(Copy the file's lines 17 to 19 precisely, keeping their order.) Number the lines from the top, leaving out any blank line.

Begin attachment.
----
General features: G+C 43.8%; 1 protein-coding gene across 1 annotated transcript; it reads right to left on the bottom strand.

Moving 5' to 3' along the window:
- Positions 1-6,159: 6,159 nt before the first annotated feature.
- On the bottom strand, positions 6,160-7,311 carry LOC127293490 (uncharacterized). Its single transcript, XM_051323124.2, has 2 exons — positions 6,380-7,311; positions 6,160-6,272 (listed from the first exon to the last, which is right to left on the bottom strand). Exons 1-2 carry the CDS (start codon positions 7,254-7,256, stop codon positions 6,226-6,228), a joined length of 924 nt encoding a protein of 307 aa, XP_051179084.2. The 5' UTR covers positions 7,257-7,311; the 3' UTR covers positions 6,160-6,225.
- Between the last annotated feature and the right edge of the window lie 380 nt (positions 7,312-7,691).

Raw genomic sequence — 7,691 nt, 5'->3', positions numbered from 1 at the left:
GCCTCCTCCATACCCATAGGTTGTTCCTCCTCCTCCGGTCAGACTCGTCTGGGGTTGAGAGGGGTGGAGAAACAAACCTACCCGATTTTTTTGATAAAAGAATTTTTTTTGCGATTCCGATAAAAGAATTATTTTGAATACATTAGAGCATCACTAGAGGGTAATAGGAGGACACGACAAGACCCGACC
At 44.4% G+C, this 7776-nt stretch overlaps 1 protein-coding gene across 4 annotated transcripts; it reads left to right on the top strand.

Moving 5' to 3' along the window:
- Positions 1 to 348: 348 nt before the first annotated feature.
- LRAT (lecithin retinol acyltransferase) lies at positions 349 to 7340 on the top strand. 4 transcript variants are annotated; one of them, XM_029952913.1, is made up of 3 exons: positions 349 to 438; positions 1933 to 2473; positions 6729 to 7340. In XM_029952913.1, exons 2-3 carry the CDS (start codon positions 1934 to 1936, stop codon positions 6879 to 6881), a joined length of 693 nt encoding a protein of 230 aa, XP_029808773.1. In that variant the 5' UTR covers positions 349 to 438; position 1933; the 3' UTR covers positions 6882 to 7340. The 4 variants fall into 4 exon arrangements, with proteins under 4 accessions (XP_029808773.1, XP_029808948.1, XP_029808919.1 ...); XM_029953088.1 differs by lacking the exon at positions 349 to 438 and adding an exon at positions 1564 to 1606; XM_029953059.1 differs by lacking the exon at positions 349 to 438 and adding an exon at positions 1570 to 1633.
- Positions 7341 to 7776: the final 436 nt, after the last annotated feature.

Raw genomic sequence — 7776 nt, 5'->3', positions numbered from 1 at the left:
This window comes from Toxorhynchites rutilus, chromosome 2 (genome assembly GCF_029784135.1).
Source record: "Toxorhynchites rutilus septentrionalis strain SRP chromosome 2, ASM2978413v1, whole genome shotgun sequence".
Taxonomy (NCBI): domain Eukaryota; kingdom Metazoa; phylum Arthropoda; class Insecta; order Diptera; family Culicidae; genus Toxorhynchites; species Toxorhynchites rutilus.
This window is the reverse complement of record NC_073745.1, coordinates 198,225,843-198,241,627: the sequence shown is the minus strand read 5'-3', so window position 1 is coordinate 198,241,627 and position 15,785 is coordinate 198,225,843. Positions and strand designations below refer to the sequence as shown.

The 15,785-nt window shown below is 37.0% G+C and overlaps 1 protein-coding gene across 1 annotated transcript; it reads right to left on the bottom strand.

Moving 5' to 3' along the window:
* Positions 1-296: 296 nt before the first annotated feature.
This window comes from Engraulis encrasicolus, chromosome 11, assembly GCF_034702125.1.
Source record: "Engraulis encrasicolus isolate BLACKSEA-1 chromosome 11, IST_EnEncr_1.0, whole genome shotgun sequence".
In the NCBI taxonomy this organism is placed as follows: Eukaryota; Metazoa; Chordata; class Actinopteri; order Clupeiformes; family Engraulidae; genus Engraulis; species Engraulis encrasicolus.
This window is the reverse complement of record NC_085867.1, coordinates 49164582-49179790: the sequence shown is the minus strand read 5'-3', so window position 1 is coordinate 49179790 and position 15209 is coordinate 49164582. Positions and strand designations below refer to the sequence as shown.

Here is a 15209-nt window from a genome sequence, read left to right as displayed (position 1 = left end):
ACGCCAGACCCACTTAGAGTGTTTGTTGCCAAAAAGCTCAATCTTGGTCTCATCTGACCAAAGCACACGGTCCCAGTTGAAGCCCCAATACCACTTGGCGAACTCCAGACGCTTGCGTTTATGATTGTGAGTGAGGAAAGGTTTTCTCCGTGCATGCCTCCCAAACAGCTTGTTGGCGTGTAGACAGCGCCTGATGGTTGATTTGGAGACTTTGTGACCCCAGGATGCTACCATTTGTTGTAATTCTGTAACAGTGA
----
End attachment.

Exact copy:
This window is the reverse complement of record NC_073745.1, coordinates 198,225,843-198,241,627: the sequence shown is the minus strand read 5'-3', so window position 1 is coordinate 198,241,627 and position 15,785 is coordinate 198,225,843. Positions and strand designations below refer to the sequence as shown.

The 15,785-nt window shown below is 37.0% G+C and overlaps 1 protein-coding gene across 1 annotated transcript; it reads right to left on the bottom strand.

Moving 5' to 3' along the window: